“The Tao moves the other way
the Tao works through weakness
the things of this world come from something
something comes from nothing”
(Taoteching, verse 40, translation by Red Pine)
LIU CH’EN-WENG says, “Once things reach their limit, they have to go back the other way.”
WEI YUAN says, “The Tao moves contrary to how most people look at things.”
CHAO CHIH-CHIEN says, “To go back the other way means to return to the root. Those who cultivate the Tao ignore the twigs and seek the root. This is the movement of the Tao: to return to where the mind is still and empty and actions soft and weak. The Tao, however, does not actually come or go. It never leaves. Hence, it cannot return. Only what has form returns. ‘Something’ refers to breath. Before things have form they have breath. Heaven and Earth and the ten thousand things are born from breath. Hence, they all come from something. ‘Nothing’ refers to the Tao. Breath comes from the Tao. Hence, it comes from nothing. This is the movement of the Tao.”
WANG AN-SHIH says, “The reason the Tao works through weakness is because it is empty. We see it in Heaven blowing through the great void. We see it in Earth sinking into the deepest depths.”
TE-CH’ING says, “People only know the work of working. They don’t know that the work of not working is the greatest work of all. They only know that everything comes from something. They don’t know that something comes from nothing. If they knew that something came from nothing, they would no longer enslave themselves to things. They would turn, instead, to the Tao and concentrate on their spirit.”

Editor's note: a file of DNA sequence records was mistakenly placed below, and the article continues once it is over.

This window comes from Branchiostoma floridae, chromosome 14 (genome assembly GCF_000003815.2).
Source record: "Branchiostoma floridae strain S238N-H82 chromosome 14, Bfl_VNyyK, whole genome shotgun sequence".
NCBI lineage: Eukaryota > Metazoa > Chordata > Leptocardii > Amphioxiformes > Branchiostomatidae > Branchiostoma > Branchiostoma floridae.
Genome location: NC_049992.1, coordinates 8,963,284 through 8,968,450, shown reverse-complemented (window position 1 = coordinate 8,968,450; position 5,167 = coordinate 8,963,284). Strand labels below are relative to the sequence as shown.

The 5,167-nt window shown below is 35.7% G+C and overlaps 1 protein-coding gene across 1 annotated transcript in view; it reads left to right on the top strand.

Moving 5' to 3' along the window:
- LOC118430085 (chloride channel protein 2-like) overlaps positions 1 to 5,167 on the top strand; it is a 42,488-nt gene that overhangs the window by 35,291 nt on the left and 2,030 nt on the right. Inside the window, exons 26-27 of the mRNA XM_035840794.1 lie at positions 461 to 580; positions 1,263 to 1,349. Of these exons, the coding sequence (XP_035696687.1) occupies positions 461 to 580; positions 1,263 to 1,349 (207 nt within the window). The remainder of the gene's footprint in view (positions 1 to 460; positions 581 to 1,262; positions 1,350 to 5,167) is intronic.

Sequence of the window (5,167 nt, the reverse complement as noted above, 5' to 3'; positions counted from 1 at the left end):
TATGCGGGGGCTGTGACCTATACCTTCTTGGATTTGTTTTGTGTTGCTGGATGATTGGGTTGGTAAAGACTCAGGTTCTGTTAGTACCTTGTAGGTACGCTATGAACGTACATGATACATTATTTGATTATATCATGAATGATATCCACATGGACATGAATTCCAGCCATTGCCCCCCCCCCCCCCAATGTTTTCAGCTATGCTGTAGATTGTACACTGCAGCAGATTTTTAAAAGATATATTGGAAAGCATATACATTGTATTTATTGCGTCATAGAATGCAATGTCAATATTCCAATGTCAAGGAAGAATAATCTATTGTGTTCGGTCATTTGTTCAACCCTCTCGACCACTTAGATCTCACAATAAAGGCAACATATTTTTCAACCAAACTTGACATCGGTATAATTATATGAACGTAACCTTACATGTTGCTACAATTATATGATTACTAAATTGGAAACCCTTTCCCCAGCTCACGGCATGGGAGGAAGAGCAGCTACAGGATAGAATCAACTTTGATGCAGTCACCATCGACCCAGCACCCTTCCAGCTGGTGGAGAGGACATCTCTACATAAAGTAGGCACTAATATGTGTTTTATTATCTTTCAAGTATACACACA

HO-SHANG KUNG says, “The ten thousand things all come from Heaven and Earth. Heaven and Earth have position and form. Hence, we say things come from something. The light and spirit of Heaven and Earth, the flight of insects, the movement of worms, these all come from the Tao. The Tao has no form. Hence, we say things come from nothing. This means the root comes before the flower, weakness comes before strength, humility comes before conceit.”
LI JUNG says, “‘Something’ refers to Heaven and Earth. Through the protection of Heaven and the support of Earth, all things come into being. ‘Nothing’ refers to the Tao. The Tao is formless and empty, and yet it gives birth to Heaven and Earth. Thus, it is said, ‘Emptiness is the root of Heaven and Earth. Nothingness is the source of all things.’ Those who lose the Tao don’t realize where things come from.”
SU CH’E says, “As for ‘the things of this world,’ I have heard of a mother giving birth to a child. But I have never heard of a child giving birth to its mother.”
WANG PI says, “Everything in the world comes from being, and being comes from non-being. If you would reach perfect being, you have to go back to non-being.”
HUANG YUAN-CHI says, “Those who cultivate the Way should act with humility and harmony. The slightest carelessness, any action at all, can destroy everything. Those who cultivate Virtue look to themselves for the truth, not to the words of others. For those who understand that what moves them is also the source of their lives, the pill of immortality is not somewhere outside.”